* Capture of Sievierodonetsk would be big gain for Russia
* Ukraine says Russia launches widespread shelling
* Dozens of missiles hit Ukrainian military bases
Ukrainian troops have "almost left" Sievierodonetsk after weeks of intense fighting against Russian forces, the mayor of the eastern city said on Saturday, signalling the biggest reversal for Ukraine since losing the port of Mariupol in May.
As Europe's biggest land conflict since World War Two entered its fifth month, a volley of Russian missiles also rained down on military facilities in western and northern Ukraine and on a southern city, Ukrainian officials said.
Russian President Vladimir Putin sent tens of thousands of troops over the border on Feb. 24, unleashing a conflict that has killed thousands and uprooted millions. It has also stoked a global energy and food crisis.
Since abandoning an early advance on the capital Kyiv in what it called a "special military operation", Russia and its proxies have shifted their main focus to the Donbas, an eastern territory made up of Luhansk and Donetsk provinces.
The retreat from Sievierodonetsk, if confirmed, would bring Moscow close to full control of Luhansk, with Ukrainian troops in the province largely holding out only in Sievierodonetsk's twin city Lysychansk, across the Siverskyi Donets river.
"Unfortunately, they have almost left the city," Mayor Oleksandr Stryuk said on national television. He did not confirm whether a full withdrawal was underway after regional authorities said on Friday that Ukraine was set to withdraw its troops from there.
Russia's pro-Kremlin Izvestia newspaper said one of its correspondents had arrived in the Azot industrial zone of Sievierodonetsk, where Ukrainian forces had been making a stand in recent weeks.
Ramzan Kadyrov, the head of Russia's Chechnya region which has troops fighting alongside regular Russian army units in Ukraine, said on social media on Saturday that Sievierodonetsk's industrial zone and airport had been 'fully liberated'.
The capture of Sievierodonetsk would be likely to seen by Russia as vindication for its switch from its early, failed attempt at "lightning warfare" to a slower grinding offensive which relies more on long-range shelling.
Moscow has recognised Luhansk and Donetsk as independent countries and demanded Ukraine cede the entire territory of the two provinces to separatist administrations.
Kharatin Starskyi, the press officer of a Ukrainian National Guard brigade, said on television on Saturday that the flow of information about the withdrawal from Sievierodonetsk had been delayed to protect troops on the ground.
"During the last (several) days, an operation was conducted to withdraw our troops," Starskyi said.
Serhiy Gaidai, governor of the Luhansk region, said Russian forces had attacked Sievierodonetsk's industrial zone on Friday and also attempted to enter and blockade Lysychansk.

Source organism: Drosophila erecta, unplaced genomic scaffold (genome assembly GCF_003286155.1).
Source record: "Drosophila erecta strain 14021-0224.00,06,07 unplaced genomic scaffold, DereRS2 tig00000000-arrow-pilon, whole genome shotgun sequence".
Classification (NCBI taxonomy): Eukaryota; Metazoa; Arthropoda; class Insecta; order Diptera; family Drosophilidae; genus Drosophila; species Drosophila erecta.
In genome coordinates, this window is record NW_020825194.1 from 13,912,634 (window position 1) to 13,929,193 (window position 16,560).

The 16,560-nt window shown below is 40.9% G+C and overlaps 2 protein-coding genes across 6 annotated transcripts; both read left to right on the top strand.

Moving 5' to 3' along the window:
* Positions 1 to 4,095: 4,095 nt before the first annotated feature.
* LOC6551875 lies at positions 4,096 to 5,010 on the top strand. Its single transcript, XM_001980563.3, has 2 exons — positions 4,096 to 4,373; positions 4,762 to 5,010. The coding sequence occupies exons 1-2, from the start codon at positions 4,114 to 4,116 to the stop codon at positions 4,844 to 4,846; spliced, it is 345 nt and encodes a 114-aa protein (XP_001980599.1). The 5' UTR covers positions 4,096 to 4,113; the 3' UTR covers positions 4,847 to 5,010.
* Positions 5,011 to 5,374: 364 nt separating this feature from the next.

Elsewhere in Ukraine, governors of western and northern regions reported multiple missile attacks, indicating that Russia was not limiting its assault to eastern territories.
"48 cruise missiles. At night. Throughout whole Ukraine," Ukrainian presidential adviser Mykhailo Podolyak said on Twitter. "Russia is still trying to intimidate Ukraine, cause panic and make people be afraid."
The governor of Lviv region in western Ukraine, Maxim Kozytskyi, said in a video posted online that six missiles were fired from the Black Sea at the Yavoriv base near the border with Poland. Four hit the target but two were destroyed.
In the north, Vitaliy Bunechko, governor of the Zhytomyr region, said strikes on a military target killed at least one soldier, adding that nearly 10 missiles had been intercepted and destroyed.
In the south, Oleksandr Senkevych, mayor of Mykolaiv near the Black Sea, said five cruise missiles hit the city and nearby areas on Saturday. The number of casualties was being clarified. Reuters was not able to independently confirm the various reports.
Russia denies targeting civilians. Kyiv and the West say Russian forces have committed war crimes against civilians.
Despite Ukraine's battlefield setbacks, it has won support from the West which has imposed an unprecedented package of sanctions on Russia, its top companies and its business and political elite in response to Moscow's invasion of Ukraine.
The war has had a massive impact on the global economy and European security arrangements, driving up gas, oil and food prices, pushing the EU to reduce its heavy reliance on Russian energy and prompting Finland and Sweden to seek NATO membership.
Western countries have supplied weapons to Ukraine.
Ukraine's top general Valeriy Zaluzhnyi wrote on the Telegram app on Saturday that U.S.-supplied HIMARS rocket systems are now working and hitting targets in Russian-occupied parts of Ukraine.
Leaders of the Group of Seven rich democracies are expected to demonstrate long-term support for Ukraine and discuss how to tighten the screws on Russia at a three day summit in Germany starting on Sunday.
British Prime Minister Boris Johnson, who will take part, said he feared Ukraine could face pressure to agree a peace deal with Russia and that the consequences of Putin getting his way in Ukraine would be dangerous to international security.
In a major sign of support, European Union leaders this week approved Ukraine's formal candidacy to join the bloc - a decision that Russia said on Friday amounted to the EU's "enslaving" of neighbouring countries.
Russia says it sent troops into Ukraine to degrade its southern neighbour's military capabilities and root out people it called dangerous nationalists.
Ukraine says Russia has launched an imperial-style land grab and it will never surrender its territory to Russia.
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